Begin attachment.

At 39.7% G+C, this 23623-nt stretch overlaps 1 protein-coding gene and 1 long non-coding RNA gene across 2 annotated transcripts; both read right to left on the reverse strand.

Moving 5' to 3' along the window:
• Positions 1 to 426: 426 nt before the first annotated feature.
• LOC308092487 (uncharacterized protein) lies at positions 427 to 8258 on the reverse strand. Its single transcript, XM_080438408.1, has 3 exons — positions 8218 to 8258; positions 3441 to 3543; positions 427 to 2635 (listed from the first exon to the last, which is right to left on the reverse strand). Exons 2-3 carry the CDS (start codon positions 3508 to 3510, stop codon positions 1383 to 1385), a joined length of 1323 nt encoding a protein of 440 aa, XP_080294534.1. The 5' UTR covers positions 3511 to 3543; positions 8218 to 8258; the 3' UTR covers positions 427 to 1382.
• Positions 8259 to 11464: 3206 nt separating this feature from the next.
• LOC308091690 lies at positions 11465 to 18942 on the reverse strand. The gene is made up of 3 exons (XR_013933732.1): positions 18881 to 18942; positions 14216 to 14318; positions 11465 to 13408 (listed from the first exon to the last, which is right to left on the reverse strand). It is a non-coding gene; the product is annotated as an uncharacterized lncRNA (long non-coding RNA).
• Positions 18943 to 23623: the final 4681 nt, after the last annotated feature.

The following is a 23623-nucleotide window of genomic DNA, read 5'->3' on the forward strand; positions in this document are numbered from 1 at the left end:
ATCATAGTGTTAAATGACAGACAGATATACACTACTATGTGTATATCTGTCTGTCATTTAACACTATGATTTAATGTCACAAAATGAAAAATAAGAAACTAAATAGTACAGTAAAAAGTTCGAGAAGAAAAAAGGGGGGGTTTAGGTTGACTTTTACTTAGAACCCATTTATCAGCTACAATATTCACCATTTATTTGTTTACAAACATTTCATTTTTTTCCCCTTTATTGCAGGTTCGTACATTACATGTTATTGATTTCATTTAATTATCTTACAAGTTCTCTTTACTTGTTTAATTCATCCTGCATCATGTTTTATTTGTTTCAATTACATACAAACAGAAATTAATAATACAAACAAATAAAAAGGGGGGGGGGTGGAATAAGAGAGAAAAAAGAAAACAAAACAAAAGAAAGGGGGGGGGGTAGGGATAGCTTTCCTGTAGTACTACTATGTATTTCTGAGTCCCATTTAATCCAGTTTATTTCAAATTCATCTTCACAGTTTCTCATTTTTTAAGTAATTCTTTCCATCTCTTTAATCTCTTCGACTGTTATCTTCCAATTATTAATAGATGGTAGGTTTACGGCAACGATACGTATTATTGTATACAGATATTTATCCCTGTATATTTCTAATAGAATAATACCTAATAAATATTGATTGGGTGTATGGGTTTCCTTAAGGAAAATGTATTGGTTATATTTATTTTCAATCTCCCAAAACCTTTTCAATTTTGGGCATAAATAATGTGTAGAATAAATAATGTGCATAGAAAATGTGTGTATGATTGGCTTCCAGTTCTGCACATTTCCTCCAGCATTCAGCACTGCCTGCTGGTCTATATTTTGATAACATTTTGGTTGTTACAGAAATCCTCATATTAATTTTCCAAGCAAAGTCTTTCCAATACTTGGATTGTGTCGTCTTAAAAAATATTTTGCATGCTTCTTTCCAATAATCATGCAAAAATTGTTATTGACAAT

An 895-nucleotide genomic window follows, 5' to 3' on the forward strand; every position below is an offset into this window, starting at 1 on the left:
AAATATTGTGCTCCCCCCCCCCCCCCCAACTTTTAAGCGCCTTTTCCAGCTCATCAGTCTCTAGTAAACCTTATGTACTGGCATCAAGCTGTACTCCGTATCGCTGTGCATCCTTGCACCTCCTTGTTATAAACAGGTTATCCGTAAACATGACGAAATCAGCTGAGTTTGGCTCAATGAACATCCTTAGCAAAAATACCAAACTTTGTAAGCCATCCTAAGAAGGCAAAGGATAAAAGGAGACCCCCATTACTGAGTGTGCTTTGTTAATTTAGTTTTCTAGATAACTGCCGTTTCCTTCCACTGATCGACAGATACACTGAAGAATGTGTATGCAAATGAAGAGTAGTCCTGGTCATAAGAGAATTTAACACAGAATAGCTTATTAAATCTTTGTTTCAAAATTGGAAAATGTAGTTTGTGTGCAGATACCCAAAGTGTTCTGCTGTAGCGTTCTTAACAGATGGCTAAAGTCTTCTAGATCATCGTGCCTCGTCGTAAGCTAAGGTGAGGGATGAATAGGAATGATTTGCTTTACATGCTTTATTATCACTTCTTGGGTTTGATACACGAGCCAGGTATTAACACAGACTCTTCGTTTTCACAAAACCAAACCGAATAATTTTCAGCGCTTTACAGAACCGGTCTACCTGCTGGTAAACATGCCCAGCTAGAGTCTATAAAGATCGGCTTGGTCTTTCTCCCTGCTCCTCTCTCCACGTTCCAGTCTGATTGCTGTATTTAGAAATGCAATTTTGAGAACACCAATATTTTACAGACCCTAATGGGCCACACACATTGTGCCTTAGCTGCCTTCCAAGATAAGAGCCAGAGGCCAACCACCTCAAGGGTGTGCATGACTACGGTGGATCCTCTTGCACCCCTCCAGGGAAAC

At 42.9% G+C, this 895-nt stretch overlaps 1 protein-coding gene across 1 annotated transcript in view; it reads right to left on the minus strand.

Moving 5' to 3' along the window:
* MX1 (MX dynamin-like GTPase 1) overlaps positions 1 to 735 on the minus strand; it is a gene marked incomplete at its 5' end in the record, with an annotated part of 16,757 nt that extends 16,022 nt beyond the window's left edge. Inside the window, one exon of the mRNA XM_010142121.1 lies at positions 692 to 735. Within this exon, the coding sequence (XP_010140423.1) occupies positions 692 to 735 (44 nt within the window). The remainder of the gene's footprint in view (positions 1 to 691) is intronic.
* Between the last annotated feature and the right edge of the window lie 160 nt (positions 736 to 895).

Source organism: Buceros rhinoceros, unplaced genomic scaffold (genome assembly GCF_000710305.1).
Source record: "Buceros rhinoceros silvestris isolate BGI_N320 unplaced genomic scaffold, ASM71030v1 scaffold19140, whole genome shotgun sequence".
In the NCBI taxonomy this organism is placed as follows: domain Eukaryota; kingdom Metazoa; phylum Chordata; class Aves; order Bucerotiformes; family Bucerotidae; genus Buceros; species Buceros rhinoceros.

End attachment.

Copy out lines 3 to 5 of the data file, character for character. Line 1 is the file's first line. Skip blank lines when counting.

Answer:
• Positions 1 to 426: 426 nt before the first annotated feature.
• LOC308092487 (uncharacterized protein) lies at positions 427 to 8258 on the reverse strand. Its single transcript, XM_080438408.1, has 3 exons — positions 8218 to 8258; positions 3441 to 3543; positions 427 to 2635 (listed from the first exon to the last, which is right to left on the reverse strand). Exons 2-3 carry the CDS (start codon positions 3508 to 3510, stop codon positions 1383 to 1385), a joined length of 1323 nt encoding a protein of 440 aa, XP_080294534.1. The 5' UTR covers positions 3511 to 3543; positions 8218 to 8258; the 3' UTR covers positions 427 to 1382.
• Positions 8259 to 11464: 3206 nt separating this feature from the next.